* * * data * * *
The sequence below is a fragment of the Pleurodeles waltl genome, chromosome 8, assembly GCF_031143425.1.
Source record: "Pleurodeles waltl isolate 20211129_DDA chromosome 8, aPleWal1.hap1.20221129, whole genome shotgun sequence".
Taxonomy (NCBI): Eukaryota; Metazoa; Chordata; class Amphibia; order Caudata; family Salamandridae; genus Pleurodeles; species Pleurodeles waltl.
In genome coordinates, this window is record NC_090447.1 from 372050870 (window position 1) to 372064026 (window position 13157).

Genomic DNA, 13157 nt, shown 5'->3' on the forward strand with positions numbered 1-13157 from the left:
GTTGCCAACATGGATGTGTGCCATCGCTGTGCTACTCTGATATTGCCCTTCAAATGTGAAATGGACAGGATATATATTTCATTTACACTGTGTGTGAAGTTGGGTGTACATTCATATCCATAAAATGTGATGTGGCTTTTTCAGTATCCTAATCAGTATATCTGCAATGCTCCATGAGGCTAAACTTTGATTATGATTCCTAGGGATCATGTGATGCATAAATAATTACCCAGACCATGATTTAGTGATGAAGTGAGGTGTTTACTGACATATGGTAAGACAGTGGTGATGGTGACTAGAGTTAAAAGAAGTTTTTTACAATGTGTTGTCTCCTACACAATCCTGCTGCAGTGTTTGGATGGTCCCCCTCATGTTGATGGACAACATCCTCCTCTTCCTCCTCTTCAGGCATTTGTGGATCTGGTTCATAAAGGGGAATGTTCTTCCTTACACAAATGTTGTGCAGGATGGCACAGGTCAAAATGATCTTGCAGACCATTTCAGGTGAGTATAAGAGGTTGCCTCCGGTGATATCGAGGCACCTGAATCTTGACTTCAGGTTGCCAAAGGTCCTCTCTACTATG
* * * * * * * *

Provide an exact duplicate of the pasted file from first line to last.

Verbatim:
The sequence below is a fragment of the Pleurodeles waltl genome, chromosome 8, assembly GCF_031143425.1.
Source record: "Pleurodeles waltl isolate 20211129_DDA chromosome 8, aPleWal1.hap1.20221129, whole genome shotgun sequence".
Taxonomy (NCBI): Eukaryota; Metazoa; Chordata; class Amphibia; order Caudata; family Salamandridae; genus Pleurodeles; species Pleurodeles waltl.
In genome coordinates, this window is record NC_090447.1 from 372050870 (window position 1) to 372064026 (window position 13157).

Genomic DNA, 13157 nt, shown 5'->3' on the forward strand with positions numbered 1-13157 from the left:
GTTGCCAACATGGATGTGTGCCATCGCTGTGCTACTCTGATATTGCCCTTCAAATGTGAAATGGACAGGATATATATTTCATTTACACTGTGTGTGAAGTTGGGTGTACATTCATATCCATAAAATGTGATGTGGCTTTTTCAGTATCCTAATCAGTATATCTGCAATGCTCCATGAGGCTAAACTTTGATTATGATTCCTAGGGATCATGTGATGCATAAATAATTACCCAGACCATGATTTAGTGATGAAGTGAGGTGTTTACTGACATATGGTAAGACAGTGGTGATGGTGACTAGAGTTAAAAGAAGTTTTTTACAATGTGTTGTCTCCTACACAATCCTGCTGCAGTGTTTGGATGGTCCCCCTCATGTTGATGGACAACATCCTCCTCTTCCTCCTCTTCAGGCATTTGTGGATCTGGTTCATAAAGGGGAATGTTCTTCCTTACACAAATGTTGTGCAGGATGGCACAGGTCAAAATGATCTTGCAGACCATTTCAGGTGAGTATAAGAGGTTGCCTCCGGTGATATCGAGGCACCTGAATCTTGACTTCAGGTTGCCAAAGGTCCTCTCTACTATG